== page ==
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Logo of Phnom Penh Post newspaper Phnom Penh Post - Endangered Ibis rebounding

Endangered Ibis rebounding

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A White-shouldered Ibis searches for a snack.

A TOTAL of 429 white-shouldered ibis have been counted in Cambodia, the largest number of the critically endangered birds ever to have been recorded, according to a report released yesterday.

A survey headed by the University of East Anglia with assistance from six conservation groups tallied the birds in 37 roost sites across the Kingdom in August, according to the report, which was released by the UEA and the conservation NGO Birdlife International in Indochina.

“The new findings indicate that Lumphat Wildlife Sanctuary, Ratanakkiri province, is particularly valuable as over 170 birds were counted here,” the report states. “With up to 40 percent of the known population, this site is now the second most important in the world, not far behind Western Siem Pang [Important Birds Area], Stung Treng province, which has the largest known population.”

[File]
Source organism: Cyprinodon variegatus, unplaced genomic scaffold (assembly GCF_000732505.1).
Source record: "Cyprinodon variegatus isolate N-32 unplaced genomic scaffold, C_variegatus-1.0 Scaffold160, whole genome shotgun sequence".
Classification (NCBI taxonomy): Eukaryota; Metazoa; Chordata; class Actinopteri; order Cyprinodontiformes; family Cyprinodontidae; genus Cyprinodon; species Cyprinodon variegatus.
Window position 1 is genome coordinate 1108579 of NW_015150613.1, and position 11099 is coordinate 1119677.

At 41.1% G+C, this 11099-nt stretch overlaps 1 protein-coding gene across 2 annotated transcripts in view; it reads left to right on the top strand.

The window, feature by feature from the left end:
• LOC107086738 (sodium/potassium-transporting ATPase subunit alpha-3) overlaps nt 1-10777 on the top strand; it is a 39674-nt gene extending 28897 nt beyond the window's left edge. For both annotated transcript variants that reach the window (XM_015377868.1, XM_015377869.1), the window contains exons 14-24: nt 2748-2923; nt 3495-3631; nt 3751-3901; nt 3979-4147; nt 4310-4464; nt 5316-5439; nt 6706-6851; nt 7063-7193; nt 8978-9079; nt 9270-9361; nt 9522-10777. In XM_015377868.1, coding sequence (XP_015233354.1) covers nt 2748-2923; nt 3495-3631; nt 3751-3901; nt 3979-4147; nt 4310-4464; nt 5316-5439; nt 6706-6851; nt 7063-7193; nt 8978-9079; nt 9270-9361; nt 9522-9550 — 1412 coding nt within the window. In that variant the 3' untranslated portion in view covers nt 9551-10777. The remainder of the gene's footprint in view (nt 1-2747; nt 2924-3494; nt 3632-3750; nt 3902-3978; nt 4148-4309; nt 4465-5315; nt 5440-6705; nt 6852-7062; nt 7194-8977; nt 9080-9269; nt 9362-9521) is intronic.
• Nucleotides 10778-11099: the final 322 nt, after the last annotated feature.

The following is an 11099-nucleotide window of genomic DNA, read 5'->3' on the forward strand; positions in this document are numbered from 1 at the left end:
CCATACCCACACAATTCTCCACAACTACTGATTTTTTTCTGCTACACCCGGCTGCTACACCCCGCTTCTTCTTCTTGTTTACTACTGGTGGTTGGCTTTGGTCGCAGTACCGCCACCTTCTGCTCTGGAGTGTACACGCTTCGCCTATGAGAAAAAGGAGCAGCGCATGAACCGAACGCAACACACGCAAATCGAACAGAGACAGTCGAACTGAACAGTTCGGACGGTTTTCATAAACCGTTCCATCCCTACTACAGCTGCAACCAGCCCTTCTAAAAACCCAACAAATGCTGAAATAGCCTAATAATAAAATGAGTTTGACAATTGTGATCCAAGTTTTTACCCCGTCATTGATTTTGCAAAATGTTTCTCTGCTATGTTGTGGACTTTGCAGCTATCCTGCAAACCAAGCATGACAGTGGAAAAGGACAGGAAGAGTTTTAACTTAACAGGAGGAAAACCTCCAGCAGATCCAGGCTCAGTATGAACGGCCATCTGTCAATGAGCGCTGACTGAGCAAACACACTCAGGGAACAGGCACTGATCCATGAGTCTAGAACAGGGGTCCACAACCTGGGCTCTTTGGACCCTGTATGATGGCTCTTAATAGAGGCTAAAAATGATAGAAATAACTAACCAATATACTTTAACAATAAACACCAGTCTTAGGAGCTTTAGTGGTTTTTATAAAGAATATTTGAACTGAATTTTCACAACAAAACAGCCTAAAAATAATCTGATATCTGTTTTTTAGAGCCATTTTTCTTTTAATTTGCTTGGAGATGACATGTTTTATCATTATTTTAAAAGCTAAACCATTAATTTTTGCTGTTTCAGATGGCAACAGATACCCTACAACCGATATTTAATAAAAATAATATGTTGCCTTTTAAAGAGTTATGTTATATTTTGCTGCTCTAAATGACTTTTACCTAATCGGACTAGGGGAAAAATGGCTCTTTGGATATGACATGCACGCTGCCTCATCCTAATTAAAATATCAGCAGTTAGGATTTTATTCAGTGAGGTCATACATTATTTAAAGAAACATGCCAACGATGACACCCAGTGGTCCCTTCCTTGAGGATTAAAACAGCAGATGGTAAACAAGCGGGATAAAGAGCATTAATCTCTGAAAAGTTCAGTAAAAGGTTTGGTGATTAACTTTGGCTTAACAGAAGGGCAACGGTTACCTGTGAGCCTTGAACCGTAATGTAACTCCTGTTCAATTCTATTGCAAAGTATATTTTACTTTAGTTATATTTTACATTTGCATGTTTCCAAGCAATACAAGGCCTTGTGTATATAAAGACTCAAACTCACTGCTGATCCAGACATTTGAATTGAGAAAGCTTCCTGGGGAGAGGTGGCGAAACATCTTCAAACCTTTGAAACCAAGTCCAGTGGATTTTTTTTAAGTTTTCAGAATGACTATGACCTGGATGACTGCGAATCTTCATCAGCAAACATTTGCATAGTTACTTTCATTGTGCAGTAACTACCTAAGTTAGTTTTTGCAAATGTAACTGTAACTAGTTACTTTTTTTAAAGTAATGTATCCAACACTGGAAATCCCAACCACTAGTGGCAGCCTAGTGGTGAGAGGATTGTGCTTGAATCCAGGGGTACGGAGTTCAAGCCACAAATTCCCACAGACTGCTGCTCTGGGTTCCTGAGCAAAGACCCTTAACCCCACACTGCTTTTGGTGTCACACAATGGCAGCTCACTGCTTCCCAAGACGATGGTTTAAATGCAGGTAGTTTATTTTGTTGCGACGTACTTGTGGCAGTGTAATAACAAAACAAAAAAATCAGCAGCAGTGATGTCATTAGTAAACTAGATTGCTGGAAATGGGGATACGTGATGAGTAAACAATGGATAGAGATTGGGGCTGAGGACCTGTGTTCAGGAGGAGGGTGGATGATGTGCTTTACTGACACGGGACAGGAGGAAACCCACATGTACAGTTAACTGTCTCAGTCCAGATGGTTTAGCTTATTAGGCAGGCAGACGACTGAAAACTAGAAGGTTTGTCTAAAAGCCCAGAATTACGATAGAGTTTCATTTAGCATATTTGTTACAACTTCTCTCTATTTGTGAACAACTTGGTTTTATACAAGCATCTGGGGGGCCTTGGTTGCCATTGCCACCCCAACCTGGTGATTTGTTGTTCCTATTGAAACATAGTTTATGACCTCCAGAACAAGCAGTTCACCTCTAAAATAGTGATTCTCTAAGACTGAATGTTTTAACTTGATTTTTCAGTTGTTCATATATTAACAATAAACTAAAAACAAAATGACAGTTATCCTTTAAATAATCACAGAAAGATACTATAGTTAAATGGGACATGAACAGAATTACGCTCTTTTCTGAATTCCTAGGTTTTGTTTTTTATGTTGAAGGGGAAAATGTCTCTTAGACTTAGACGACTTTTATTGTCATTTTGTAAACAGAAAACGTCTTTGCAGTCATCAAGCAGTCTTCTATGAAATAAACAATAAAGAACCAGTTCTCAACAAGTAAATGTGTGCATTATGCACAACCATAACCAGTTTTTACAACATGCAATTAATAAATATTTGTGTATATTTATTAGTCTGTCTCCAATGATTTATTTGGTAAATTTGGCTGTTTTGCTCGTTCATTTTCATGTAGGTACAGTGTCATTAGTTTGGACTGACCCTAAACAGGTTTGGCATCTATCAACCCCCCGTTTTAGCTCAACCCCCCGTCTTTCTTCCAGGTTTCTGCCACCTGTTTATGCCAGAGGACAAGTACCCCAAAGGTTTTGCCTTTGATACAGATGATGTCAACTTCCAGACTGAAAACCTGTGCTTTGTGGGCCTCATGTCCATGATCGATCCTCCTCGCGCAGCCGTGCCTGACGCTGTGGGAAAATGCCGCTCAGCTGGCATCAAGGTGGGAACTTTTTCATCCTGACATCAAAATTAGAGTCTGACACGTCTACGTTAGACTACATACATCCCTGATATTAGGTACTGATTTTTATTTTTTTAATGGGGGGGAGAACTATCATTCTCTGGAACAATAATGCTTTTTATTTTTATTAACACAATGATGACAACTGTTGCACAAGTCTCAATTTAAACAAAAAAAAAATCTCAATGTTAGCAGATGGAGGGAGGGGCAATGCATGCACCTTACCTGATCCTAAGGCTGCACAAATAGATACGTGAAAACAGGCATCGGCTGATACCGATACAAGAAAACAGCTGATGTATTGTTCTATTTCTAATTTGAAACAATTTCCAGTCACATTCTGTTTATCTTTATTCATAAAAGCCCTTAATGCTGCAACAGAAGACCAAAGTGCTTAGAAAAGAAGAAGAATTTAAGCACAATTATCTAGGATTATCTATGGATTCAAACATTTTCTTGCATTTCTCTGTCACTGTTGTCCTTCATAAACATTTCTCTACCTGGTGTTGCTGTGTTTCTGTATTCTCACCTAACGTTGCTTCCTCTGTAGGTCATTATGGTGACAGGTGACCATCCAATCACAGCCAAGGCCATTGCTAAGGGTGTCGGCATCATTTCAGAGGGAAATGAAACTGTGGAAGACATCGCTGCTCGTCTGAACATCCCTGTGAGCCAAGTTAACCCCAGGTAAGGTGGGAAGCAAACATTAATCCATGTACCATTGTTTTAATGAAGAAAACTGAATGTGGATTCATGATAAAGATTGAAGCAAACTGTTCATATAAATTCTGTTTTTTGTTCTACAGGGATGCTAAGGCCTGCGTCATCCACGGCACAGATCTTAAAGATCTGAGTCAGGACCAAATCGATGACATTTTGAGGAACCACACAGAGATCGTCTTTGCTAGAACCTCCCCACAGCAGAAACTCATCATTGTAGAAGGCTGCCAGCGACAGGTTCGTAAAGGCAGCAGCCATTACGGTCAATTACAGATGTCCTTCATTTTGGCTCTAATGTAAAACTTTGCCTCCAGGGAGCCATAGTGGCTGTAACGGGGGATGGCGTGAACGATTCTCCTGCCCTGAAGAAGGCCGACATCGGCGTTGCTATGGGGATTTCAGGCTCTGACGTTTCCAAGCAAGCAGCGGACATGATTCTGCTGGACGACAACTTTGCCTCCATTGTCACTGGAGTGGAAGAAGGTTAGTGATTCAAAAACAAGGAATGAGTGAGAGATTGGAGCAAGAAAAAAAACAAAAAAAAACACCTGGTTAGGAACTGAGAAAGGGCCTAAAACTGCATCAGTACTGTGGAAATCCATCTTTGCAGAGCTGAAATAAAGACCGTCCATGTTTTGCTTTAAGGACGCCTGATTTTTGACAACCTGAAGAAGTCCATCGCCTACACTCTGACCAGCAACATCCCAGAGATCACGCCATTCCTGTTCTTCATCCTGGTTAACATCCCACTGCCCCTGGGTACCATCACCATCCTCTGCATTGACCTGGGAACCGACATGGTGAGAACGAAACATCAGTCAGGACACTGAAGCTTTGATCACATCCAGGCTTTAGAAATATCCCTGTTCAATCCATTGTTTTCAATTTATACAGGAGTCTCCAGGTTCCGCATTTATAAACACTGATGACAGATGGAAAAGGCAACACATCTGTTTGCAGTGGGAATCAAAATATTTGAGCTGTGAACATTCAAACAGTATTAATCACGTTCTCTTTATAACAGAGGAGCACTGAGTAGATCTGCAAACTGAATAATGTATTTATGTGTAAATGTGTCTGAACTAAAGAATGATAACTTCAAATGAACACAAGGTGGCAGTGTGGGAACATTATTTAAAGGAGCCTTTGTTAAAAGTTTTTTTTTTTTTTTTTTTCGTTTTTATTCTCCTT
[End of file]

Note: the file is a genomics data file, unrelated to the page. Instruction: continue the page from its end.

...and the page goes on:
Hugh Wright, a doctoral student at UEA and an expert on the species, said via email yesterday that Cambodia was home to the largest known population of white-shouldered ibis in the world.

“I would estimate that Cambodia has at least 90 percent of the global population, probably even 95 percent,” he said.

This year’s count exceeds the number of the species previously thought to exist globally.

The 2010 Red List of Threatened Species, published by the International Union for Conservation of Nature earlier this year, estimated that there were 330 white-shouldered ibis worldwide.
The IUCN lists it as “critically endangered”.

Hugh Wright said that, despite the positive findings of the latest survey, extinction remained a serious threat for the species.

“By far the biggest threat to the ibis population is habitat loss through inappropriate large-scale developments such as agriculture, land concessions for logging and plantation, and major infrastructural projects such as dams,” he said.

“These threats are very real: the two sites with the largest numbers of white-shouldered ibis both have such developments planned or proposed.”

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